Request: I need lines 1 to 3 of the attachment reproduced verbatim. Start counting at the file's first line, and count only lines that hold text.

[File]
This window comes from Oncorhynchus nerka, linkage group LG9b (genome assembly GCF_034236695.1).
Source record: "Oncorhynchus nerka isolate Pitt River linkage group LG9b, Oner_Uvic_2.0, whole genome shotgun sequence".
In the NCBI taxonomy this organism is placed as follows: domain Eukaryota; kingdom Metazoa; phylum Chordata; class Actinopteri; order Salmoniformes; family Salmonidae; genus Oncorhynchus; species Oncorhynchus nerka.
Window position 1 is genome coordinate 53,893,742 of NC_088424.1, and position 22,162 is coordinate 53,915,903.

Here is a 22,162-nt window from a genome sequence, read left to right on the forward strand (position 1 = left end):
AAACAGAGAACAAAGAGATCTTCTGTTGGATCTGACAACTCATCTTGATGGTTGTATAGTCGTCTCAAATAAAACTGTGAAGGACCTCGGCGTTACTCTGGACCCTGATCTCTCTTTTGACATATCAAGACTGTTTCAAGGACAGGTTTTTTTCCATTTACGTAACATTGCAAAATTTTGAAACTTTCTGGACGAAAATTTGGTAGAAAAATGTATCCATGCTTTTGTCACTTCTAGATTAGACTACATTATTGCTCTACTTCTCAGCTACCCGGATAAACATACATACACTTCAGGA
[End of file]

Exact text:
This window comes from Oncorhynchus nerka, linkage group LG9b (genome assembly GCF_034236695.1).
Source record: "Oncorhynchus nerka isolate Pitt River linkage group LG9b, Oner_Uvic_2.0, whole genome shotgun sequence".
In the NCBI taxonomy this organism is placed as follows: domain Eukaryota; kingdom Metazoa; phylum Chordata; class Actinopteri; order Salmoniformes; family Salmonidae; genus Oncorhynchus; species Oncorhynchus nerka.